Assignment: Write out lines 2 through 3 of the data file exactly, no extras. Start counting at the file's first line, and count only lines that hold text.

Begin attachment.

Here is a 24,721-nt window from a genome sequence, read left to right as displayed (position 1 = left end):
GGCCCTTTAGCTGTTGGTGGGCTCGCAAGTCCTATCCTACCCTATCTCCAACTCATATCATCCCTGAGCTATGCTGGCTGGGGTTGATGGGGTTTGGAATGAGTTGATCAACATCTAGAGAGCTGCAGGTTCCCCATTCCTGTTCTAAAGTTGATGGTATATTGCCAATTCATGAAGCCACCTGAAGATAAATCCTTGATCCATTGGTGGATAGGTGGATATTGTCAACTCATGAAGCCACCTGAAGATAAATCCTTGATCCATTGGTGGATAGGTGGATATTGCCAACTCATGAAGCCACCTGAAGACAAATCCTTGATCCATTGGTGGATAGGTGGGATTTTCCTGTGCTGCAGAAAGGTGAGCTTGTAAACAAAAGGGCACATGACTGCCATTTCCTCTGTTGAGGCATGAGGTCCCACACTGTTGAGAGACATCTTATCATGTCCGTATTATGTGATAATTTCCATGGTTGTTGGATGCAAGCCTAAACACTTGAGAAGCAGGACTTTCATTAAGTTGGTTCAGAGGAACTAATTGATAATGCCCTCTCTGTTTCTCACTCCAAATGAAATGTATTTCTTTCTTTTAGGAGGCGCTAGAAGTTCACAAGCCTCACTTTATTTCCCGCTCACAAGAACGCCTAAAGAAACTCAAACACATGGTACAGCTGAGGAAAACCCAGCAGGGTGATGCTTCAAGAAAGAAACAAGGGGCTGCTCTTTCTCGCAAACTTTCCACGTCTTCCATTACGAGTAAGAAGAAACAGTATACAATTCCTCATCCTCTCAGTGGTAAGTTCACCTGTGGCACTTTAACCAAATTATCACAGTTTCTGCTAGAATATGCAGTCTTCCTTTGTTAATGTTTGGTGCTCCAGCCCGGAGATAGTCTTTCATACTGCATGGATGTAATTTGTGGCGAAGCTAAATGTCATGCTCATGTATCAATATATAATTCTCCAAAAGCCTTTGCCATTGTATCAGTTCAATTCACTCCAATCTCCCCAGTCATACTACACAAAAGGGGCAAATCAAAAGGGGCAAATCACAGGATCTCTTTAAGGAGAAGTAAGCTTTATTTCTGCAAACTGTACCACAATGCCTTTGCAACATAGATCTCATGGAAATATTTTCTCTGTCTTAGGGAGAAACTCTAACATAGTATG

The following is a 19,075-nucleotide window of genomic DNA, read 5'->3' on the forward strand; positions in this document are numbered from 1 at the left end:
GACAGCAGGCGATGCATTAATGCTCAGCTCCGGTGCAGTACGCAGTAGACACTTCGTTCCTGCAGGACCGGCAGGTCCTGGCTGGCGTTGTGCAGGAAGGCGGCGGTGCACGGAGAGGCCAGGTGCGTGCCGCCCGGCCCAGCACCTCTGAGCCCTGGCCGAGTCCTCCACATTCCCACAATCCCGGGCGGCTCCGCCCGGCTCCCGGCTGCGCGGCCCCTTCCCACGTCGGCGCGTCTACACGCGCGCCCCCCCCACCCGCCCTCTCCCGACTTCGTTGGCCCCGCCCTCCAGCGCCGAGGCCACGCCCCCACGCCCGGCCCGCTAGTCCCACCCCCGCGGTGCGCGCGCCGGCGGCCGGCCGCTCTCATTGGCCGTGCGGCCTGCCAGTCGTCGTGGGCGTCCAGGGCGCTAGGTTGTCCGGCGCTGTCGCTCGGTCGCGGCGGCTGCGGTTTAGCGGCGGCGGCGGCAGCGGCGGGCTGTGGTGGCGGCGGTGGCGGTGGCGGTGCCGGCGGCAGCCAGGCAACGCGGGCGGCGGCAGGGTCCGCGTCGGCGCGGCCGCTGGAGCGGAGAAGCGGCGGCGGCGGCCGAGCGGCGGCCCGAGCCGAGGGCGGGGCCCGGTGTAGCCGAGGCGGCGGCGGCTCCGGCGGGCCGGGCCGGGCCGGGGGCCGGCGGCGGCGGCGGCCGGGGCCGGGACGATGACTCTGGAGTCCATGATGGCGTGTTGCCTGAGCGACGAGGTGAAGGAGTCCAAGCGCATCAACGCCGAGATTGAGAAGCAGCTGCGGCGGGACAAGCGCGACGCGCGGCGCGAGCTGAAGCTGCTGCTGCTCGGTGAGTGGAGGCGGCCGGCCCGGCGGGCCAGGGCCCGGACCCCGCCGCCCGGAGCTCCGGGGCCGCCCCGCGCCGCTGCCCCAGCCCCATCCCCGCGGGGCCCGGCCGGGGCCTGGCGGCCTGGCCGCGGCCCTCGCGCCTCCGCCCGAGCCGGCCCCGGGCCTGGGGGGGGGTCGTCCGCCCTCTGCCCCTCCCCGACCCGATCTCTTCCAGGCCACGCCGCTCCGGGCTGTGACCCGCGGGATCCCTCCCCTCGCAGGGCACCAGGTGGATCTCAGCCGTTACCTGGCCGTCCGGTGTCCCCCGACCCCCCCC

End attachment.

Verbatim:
GGCCCTTTAGCTGTTGGTGGGCTCGCAAGTCCTATCCTACCCTATCTCCAACTCATATCATCCCTGAGCTATGCTGGCTGGGGTTGATGGGGTTTGGAATGAGTTGATCAACATCTAGAGAGCTGCAGGTTCCCCATTCCTGTTCTAAAGTTGATGGTATATTGCCAATTCATGAAGCCACCTGAAGATAAATCCTTGATCCATTGGTGGATAGGTGGATATTGTCAACTCATGAAGCCACCTGAAGATAAATCCTTGATCCATTGGTGGATAGGTGGATATTGCCAACTCATGAAGCCACCTGAAGACAAATCCTTGATCCATTGGTGGATAGGTGGGATTTTCCTGTGCTGCAGAAAGGTGAGCTTGTAAACAAAAGGGCACATGACTGCCATTTCCTCTGTTGAGGCATGAGGTCCCACACTGTTGAGAGACATCTTATCATGTCCGTATTATGTGATAATTTCCATGGTTGTTGGATGCAAGCCTAAACACTTGAGAAGCAGGACTTTCATTAAGTTGGTTCAGAGGAACTAATTGATAATGCCCTCTCTGTTTCTCACTCCAAATGAAATGTATTTCTTTCTTTTAGGAGGCGCTAGAAGTTCACAAGCCTCACTTTATTTCCCGCTCACAAGAACGCCTAAAGAAACTCAAACACATGGTACAGCTGAGGAAAACCCAGCAGGGTGATGCTTCAAGAAAGAAACAAGGGGCTGCTCTTTCTCGCAAACTTTCCACGTCTTCCATTACGAGTAAGAAGAAACAGTATACAATTCCTCATCCTCTCAGTGGTAAGTTCACCTGTGGCACTTTAACCAAATTATCACAGTTTCTGCTAGAATATGCAGTCTTCCTTTGTTAATGTTTGGTGCTCCAGCCCGGAGATAGTCTTTCATACTGCATGGATGTAATTTGTGGCGAAGCTAAATGTCATGCTCATGTATCAATATATAATTCTCCAAAAGCCTTTGCCATTGTATCAGTTCAATTCACTCCAATCTCCCCAGTCATACTACACAAAAGGGGCAAATCAAAAGGGGCAAATCACAGGATCTCTTTAAGGAGAAGTAAGCTTTATTTCTGCAAACTGTACCACAATGCCTTTGCAACATAGATCTCATGGAAATATTTTCTCTGTCTTAGGGAGAAACTCTAACATAGTATG

The following is a 19,075-nucleotide window of genomic DNA, read 5'->3' on the forward strand; positions in this document are numbered from 1 at the left end: